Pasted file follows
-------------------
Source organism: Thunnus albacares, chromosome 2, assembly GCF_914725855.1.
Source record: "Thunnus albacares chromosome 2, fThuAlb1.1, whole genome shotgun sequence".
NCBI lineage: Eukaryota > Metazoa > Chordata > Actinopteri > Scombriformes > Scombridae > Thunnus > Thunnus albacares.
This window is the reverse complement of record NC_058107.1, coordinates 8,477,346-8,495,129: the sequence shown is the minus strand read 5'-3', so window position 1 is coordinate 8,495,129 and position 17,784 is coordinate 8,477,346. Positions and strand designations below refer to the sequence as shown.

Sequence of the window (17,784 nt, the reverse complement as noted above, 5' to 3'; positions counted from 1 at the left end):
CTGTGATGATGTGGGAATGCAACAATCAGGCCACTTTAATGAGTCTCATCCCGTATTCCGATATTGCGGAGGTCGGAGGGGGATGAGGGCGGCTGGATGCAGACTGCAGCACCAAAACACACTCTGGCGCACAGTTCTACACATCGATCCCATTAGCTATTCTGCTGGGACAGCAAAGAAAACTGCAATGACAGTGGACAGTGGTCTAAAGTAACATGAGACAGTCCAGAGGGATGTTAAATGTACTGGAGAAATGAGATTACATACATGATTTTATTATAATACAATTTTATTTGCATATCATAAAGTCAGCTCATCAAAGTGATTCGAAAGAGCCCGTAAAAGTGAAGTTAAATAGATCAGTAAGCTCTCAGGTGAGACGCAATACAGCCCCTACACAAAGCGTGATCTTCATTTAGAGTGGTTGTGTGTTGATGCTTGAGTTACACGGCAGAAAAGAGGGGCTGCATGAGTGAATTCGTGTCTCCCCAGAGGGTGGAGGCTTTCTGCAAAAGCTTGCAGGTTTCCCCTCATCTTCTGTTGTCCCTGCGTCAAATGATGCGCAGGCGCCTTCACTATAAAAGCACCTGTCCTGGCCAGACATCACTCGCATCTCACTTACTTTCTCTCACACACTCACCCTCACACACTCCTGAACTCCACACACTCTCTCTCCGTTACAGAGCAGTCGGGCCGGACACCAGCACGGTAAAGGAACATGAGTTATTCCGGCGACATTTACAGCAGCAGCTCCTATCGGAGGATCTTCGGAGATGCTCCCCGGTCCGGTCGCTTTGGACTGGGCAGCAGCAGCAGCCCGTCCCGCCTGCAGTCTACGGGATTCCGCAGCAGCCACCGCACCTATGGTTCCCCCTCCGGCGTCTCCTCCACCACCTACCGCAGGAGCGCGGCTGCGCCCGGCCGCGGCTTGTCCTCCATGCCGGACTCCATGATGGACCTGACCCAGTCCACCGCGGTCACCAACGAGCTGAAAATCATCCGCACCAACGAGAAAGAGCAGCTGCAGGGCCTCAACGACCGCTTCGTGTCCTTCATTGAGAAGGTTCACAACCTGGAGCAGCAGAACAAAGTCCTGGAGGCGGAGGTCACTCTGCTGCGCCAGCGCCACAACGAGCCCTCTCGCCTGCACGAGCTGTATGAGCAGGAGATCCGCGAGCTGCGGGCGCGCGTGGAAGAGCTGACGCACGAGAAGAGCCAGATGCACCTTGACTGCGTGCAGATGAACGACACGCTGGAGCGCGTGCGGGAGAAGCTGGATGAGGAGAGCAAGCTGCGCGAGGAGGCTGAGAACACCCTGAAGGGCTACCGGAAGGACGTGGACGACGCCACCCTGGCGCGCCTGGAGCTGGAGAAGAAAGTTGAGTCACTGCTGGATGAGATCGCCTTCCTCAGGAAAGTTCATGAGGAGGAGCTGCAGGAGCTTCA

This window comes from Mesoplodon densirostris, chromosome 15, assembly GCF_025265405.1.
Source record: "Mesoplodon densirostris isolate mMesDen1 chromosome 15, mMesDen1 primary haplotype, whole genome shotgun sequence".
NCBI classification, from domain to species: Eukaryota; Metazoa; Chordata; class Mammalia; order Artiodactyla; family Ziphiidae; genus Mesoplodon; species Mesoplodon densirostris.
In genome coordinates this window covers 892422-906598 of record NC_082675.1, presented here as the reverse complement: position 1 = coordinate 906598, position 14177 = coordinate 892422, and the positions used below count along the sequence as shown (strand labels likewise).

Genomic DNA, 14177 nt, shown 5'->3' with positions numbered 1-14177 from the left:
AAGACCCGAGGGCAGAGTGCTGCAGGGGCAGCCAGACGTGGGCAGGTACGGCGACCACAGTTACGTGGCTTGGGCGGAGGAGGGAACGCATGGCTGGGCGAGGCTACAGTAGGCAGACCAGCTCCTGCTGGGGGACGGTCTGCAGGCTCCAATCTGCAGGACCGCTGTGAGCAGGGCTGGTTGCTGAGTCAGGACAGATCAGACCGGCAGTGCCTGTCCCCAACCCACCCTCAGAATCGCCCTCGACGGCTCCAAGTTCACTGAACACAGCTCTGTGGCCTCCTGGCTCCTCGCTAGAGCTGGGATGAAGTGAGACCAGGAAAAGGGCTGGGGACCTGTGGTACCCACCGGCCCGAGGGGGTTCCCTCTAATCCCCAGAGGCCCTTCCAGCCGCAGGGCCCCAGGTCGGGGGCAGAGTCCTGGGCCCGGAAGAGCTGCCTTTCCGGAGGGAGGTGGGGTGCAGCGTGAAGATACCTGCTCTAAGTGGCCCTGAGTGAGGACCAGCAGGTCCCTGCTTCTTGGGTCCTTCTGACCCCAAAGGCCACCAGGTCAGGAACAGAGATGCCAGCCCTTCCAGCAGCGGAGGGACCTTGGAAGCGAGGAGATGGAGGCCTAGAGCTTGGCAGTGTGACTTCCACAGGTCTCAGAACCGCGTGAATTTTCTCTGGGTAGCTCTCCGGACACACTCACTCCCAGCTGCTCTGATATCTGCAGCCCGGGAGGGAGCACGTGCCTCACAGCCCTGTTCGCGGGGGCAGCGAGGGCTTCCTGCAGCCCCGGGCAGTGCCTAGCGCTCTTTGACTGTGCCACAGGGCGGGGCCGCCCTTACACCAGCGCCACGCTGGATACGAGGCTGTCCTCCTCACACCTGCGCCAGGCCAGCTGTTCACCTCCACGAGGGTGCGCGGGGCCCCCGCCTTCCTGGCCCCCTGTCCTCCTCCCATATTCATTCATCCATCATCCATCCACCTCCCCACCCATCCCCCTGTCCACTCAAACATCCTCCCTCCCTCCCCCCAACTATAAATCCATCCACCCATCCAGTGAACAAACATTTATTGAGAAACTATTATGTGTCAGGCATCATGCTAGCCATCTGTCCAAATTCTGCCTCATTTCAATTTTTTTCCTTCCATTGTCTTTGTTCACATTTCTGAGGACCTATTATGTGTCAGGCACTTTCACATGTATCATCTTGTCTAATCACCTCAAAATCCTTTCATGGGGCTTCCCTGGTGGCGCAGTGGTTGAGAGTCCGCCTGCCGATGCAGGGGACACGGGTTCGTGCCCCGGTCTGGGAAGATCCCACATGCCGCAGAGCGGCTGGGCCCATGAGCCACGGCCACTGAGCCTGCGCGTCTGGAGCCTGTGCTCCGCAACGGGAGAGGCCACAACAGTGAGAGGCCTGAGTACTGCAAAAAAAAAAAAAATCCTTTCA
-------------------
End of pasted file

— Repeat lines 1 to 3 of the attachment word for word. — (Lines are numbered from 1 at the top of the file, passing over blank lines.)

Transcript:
Source organism: Thunnus albacares, chromosome 2, assembly GCF_914725855.1.
Source record: "Thunnus albacares chromosome 2, fThuAlb1.1, whole genome shotgun sequence".
NCBI lineage: Eukaryota > Metazoa > Chordata > Actinopteri > Scombriformes > Scombridae > Thunnus > Thunnus albacares.